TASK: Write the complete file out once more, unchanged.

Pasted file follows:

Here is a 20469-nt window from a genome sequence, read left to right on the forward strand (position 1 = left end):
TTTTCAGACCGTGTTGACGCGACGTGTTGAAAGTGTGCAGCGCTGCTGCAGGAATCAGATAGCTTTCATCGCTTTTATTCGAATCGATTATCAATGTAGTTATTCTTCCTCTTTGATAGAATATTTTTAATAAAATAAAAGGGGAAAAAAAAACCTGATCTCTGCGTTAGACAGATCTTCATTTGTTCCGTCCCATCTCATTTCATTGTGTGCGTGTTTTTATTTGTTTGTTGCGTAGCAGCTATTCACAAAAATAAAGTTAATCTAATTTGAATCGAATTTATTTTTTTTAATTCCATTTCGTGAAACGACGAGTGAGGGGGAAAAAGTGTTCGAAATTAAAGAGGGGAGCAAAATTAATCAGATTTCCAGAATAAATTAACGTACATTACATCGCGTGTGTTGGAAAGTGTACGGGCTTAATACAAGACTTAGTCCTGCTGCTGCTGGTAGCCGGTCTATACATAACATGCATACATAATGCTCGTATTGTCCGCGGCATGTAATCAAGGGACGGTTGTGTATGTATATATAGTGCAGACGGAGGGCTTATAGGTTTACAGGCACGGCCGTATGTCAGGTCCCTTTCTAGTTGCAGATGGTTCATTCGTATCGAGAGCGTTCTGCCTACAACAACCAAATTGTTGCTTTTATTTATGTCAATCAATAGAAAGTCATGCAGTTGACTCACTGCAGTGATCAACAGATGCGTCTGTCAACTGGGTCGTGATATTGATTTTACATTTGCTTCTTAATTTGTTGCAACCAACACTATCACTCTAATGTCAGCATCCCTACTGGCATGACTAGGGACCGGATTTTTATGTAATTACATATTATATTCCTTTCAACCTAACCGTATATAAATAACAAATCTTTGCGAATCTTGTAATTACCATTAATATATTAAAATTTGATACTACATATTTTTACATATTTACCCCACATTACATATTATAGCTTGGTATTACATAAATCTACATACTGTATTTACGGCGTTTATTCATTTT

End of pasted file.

Here is a 20469-nt window from a genome sequence, read left to right on the forward strand (position 1 = left end):
TTTTCAGACCGTGTTGACGCGACGTGTTGAAAGTGTGCAGCGCTGCTGCAGGAATCAGATAGCTTTCATCGCTTTTATTCGAATCGATTATCAATGTAGTTATTCTTCCTCTTTGATAGAATATTTTTAATAAAATAAAAGGGGAAAAAAAAACCTGATCTCTGCGTTAGACAGATCTTCATTTGTTCCGTCCCATCTCATTTCATTGTGTGCGTGTTTTTATTTGTTTGTTGCGTAGCAGCTATTCACAAAAATAAAGTTAATCTAATTTGAATCGAATTTATTTTTTTTAATTCCATTTCGTGAAACGACGAGTGAGGGGGAAAAAGTGTTCGAAATTAAAGAGGGGAGCAAAATTAATCAGATTTCCAGAATAAATTAACGTACATTACATCGCGTGTGTTGGAAAGTGTACGGGCTTAATACAAGACTTAGTCCTGCTGCTGCTGGTAGCCGGTCTATACATAACATGCATACATAATGCTCGTATTGTCCGCGGCATGTAATCAAGGGACGGTTGTGTATGTATATATAGTGCAGACGGAGGGCTTATAGGTTTACAGGCACGGCCGTATGTCAGGTCCCTTTCTAGTTGCAGATGGTTCATTCGTATCGAGAGCGTTCTGCCTACAACAACCAAATTGTTGCTTTTATTTATGTCAATCAATAGAAAGTCATGCAGTTGACTCACTGCAGTGATCAACAGATGCGTCTGTCAACTGGGTCGTGATATTGATTTTACATTTGCTTCTTAATTTGTTGCAACCAACACTATCACTCTAATGTCAGCATCCCTACTGGCATGACTAGGGACCGGATTTTTATGTAATTACATATTATATTCCTTTCAACCTAACCGTATATAAATAACAAATCTTTGCGAATCTTGTAATTACCATTAATATATTAAAATTTGATACTACATATTTTTACATATTTACCCCACATTACATATTATAGCTTGGTATTACATAAATCTACATACTGTATTTACGGCGTTTATTCATTTT